Running in My Dreams
Last updated: March 2023
Same old story
It has been a while since I’ve submitted an article (same old story). I’ve been fortunate to be able to return to a job where the organization understands what I am experiencing. I am also working on the outlines of my fourth and fifth books, which are sequels to my other books. This particular blog is a little bit about my books, or at least, the creative process. More in a minute. Between my job and writing I have stayed terribly busy, which has substantially eaten into my blog writing time. Is that a good or bad thing? (same old story).
Lent and my Catholic guilt
Recently, the Catholic guilt I’ve been suppressing for years kicked in and I decided to go back to my roots for Lent, giving up both Facebook and anything to do with the “news” or similar media. How was I going to do that for forty days? I’ll admit it; I can be a social media zombie who spends too much time reading useless stuff. I always saw Lent in the light of being something awful. I’ve changed my mind this time around. It’s been good for me. Look, I am writing a blog because of the additional time it gives me. I also have time to think about silly stuff like dreams. But I digress (same old story).
Something happened on the way to my transplant
As many of you know from previous articles, before getting multiple myeloma, I was super-active from an athletic point of view… running, weightlifting, basketball, climbing mountains in Peru… you get the idea. That is a part of life I continue to miss immensely. Ten collapsed vertebrae have a way of slowing you down. But something odd that sped me back up happened to me during induction therapy.
Baseball is a non-contact sport
It all started one night about three months after my diagnosis, deep into sleep I was dreaming about playing baseball. The sky was aqua blue, the grass was deep green, with diagonal tracks from the lawnmower pushing the blades into place, and the dirt was smooth and forgiving. I could see every detail of what was going on around me.
I was the shortstop. The opposing team had two outs, with players on second and third. My team was ahead by one. Readying myself for anything, I yelled out to the pitcher "You own this guy." On the next pitch, the batter hit a sharp line drive to my right. I reacted by turning to my right, reaching out my glove hand across my body, taking one strong step, and pushing hard off my left foot as I dove for the ball. I was horizontal to the playing field and could see the ball reaching my glove, and then… crash. My head smashed into the nightstand, splitting my ear open. I landed on the floor, crumpled and bleeding.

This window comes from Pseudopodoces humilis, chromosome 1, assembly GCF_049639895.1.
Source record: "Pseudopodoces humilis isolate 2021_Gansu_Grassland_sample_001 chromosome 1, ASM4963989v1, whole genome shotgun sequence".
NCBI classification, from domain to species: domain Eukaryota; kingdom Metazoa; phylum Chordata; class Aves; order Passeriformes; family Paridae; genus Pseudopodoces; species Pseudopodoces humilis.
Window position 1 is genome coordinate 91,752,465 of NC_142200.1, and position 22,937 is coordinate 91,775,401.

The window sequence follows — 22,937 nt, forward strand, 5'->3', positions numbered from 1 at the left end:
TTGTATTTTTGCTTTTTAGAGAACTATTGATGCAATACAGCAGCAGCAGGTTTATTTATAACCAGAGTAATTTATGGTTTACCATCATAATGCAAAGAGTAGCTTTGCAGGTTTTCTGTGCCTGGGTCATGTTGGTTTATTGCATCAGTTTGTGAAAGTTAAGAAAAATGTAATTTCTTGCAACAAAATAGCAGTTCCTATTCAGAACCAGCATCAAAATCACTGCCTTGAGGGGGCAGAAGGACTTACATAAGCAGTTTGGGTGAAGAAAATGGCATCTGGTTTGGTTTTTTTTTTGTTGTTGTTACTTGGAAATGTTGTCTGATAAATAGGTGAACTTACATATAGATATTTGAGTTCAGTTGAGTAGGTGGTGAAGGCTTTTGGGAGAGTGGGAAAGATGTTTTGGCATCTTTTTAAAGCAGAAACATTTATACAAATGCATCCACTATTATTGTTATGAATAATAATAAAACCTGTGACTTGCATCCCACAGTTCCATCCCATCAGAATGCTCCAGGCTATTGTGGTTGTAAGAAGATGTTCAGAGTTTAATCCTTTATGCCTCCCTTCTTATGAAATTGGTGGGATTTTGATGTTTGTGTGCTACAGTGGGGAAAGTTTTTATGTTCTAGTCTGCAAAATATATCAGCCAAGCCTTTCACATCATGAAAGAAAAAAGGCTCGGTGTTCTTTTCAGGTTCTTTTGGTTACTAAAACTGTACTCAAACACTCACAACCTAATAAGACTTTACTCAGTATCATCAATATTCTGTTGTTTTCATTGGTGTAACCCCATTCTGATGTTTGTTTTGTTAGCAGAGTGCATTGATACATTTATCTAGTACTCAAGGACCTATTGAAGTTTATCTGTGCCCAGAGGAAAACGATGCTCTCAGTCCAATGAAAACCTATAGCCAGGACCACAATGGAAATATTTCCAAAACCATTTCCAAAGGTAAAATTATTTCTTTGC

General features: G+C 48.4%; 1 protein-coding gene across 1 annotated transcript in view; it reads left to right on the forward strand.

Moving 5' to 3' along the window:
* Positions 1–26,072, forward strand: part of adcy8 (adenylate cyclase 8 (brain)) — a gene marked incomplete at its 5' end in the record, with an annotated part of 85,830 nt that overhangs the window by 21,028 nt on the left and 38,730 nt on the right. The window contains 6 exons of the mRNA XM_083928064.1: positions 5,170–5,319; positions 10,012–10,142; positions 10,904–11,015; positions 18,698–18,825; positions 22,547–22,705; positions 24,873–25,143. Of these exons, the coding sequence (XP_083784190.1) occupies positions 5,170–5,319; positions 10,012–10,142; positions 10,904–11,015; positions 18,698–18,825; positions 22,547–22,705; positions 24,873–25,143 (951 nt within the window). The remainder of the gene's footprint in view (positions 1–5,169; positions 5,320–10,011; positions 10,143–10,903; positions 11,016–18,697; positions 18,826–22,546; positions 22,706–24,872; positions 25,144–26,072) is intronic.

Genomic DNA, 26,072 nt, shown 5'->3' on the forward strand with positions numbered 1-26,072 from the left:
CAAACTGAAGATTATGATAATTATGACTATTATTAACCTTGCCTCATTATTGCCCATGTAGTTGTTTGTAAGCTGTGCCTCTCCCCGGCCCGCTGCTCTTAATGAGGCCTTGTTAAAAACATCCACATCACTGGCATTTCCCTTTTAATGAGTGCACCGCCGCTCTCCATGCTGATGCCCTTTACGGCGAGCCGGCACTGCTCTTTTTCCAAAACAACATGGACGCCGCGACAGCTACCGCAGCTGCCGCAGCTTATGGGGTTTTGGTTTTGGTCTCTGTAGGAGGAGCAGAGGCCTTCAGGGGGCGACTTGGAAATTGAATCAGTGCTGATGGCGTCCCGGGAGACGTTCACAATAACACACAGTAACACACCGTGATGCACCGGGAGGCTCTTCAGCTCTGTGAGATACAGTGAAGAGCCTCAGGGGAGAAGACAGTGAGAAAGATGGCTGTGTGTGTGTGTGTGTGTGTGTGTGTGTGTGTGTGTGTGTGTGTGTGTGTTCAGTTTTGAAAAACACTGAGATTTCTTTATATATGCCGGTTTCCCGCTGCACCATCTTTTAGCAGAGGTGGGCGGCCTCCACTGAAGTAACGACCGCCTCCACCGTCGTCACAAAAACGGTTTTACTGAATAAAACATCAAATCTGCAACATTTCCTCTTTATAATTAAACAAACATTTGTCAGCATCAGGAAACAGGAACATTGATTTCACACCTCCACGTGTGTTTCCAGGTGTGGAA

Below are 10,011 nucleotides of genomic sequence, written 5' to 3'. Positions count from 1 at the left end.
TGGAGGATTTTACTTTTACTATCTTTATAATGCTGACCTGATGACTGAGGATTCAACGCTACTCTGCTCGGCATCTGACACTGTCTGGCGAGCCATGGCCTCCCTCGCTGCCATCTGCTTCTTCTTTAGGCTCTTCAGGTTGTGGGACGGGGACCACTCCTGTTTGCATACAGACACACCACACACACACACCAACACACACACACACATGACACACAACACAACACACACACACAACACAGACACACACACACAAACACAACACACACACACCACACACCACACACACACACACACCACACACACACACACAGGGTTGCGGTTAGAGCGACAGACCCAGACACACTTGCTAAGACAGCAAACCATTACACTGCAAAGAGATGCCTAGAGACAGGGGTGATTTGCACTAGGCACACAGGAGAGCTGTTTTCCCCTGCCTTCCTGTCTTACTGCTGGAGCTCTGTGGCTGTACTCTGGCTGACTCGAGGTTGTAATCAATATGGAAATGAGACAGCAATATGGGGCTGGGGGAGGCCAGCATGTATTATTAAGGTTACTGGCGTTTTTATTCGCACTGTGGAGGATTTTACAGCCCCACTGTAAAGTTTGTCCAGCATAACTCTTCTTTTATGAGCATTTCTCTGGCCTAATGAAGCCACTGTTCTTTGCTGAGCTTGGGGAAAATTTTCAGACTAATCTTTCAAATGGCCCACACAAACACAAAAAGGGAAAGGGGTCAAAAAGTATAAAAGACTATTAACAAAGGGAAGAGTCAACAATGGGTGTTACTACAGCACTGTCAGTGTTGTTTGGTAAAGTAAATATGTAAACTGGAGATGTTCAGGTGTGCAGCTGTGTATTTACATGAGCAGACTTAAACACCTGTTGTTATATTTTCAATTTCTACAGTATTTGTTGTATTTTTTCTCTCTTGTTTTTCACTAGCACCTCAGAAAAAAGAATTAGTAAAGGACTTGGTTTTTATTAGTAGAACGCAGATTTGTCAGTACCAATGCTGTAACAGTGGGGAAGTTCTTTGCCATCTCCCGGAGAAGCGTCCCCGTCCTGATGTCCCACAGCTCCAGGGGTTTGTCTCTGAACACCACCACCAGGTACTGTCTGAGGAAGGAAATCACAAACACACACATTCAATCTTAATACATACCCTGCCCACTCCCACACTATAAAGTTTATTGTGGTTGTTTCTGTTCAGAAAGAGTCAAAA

That was the first time in my life something like that had happened. I was dreaming and similar dreams have continued.
Has my brain been rewired?
The dream episodes occurred frequently, I would be playing just about every sport, running, fighting off monsters, animals, and burglars. In almost every case ended up on the floor or in another room in the house. I recall though, that the frequency slowed down tremendously when I was deep into writing my books.
Is this phenomenon related to creativity? Has the multiple myeloma or its treatment changed a part of my brain? I never saw myself as the creative type. I’m an engineer. But after I got sick and started down the road, something changed in the way my brain was wired. I was able to write stories and having the most lucid, yet dangerous dreams in my life. I’ve read that your muscles are supposed to be locked while in this state of dreaming. Mine are not immobile. They are just the opposite.
I love and hate these dreams. I’m capable of doing the things better than I did before I was sick. My body is free of my incapacities. The dreams exhilarate me, yet I know the potential consequences.
I love to run
I mentioned I was now beginning to outline new books, which at this point is less creative to me than digging into the meat of my stories. The frequency of the dream episodes has picked up as well. I have to assume it’s because the writing slowed down.
Last night I dreamt I was jogging. It was the most effortless run in my life. My stride was long, and my breath was still coming in and out of my nose, my muscles were all in synch. It was "Chariots of Fire" beautiful. I was free of hindrances and sickness. I could see the leaves rustling in the breeze and the squirrels running on the branches of trees. Then I hit the steep hill and lost control. In the dream and in real life it was a soft landing. I'm still fascinated that in both worlds, the same thing was happening. I know would take that less than traumatic conclusion every night if I could get back that feeling I had while running in my dream.
When I woke up, I wondered to myself if I am a singularity. I, like many others have chemo brain, where I forget stuff all the time, walk into rooms not knowing what I came in for, and have to use a calculator for simple math. Yet, I can do creative things in dreams and real life I was incapable of before multiple myeloma. Is there anyone else who is experiencing something similar? How do you feel about it? I’m not sure even after five years how I feel, or how committed I am, although last night was such a wonderful experience. Maybe there's another book in this experience.
I do know one thing is true, though. I love to run... and miss it.
How do you feel about your support system?